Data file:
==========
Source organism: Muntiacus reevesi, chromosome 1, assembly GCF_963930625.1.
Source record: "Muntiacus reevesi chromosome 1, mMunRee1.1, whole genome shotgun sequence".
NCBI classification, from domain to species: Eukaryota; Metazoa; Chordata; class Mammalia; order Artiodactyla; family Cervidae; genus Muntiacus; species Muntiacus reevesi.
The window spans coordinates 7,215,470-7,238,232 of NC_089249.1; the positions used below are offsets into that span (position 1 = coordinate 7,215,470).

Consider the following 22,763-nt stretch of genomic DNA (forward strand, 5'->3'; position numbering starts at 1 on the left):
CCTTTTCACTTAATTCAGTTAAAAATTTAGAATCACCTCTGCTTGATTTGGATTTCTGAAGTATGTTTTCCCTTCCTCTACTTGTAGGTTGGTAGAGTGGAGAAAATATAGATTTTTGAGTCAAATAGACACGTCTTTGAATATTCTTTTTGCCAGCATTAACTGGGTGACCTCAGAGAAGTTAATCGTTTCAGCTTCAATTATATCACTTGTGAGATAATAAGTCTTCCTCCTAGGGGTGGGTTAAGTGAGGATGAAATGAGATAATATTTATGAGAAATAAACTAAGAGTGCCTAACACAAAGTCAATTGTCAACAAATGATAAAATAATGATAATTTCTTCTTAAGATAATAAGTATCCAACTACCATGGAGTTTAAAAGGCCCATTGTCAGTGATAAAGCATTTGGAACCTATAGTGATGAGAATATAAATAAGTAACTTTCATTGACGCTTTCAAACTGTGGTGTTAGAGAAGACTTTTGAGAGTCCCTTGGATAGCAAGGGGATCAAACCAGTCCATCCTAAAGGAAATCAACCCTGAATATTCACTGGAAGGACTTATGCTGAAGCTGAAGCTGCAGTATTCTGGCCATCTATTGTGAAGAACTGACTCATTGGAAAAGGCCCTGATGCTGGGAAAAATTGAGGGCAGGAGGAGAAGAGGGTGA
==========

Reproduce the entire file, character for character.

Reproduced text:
Source organism: Muntiacus reevesi, chromosome 1, assembly GCF_963930625.1.
Source record: "Muntiacus reevesi chromosome 1, mMunRee1.1, whole genome shotgun sequence".
NCBI classification, from domain to species: Eukaryota; Metazoa; Chordata; class Mammalia; order Artiodactyla; family Cervidae; genus Muntiacus; species Muntiacus reevesi.
The window spans coordinates 7,215,470-7,238,232 of NC_089249.1; the positions used below are offsets into that span (position 1 = coordinate 7,215,470).

Consider the following 22,763-nt stretch of genomic DNA (forward strand, 5'->3'; position numbering starts at 1 on the left):
CCTTTTCACTTAATTCAGTTAAAAATTTAGAATCACCTCTGCTTGATTTGGATTTCTGAAGTATGTTTTCCCTTCCTCTACTTGTAGGTTGGTAGAGTGGAGAAAATATAGATTTTTGAGTCAAATAGACACGTCTTTGAATATTCTTTTTGCCAGCATTAACTGGGTGACCTCAGAGAAGTTAATCGTTTCAGCTTCAATTATATCACTTGTGAGATAATAAGTCTTCCTCCTAGGGGTGGGTTAAGTGAGGATGAAATGAGATAATATTTATGAGAAATAAACTAAGAGTGCCTAACACAAAGTCAATTGTCAACAAATGATAAAATAATGATAATTTCTTCTTAAGATAATAAGTATCCAACTACCATGGAGTTTAAAAGGCCCATTGTCAGTGATAAAGCATTTGGAACCTATAGTGATGAGAATATAAATAAGTAACTTTCATTGACGCTTTCAAACTGTGGTGTTAGAGAAGACTTTTGAGAGTCCCTTGGATAGCAAGGGGATCAAACCAGTCCATCCTAAAGGAAATCAACCCTGAATATTCACTGGAAGGACTTATGCTGAAGCTGAAGCTGCAGTATTCTGGCCATCTATTGTGAAGAACTGACTCATTGGAAAAGGCCCTGATGCTGGGAAAAATTGAGGGCAGGAGGAGAAGAGGGTGA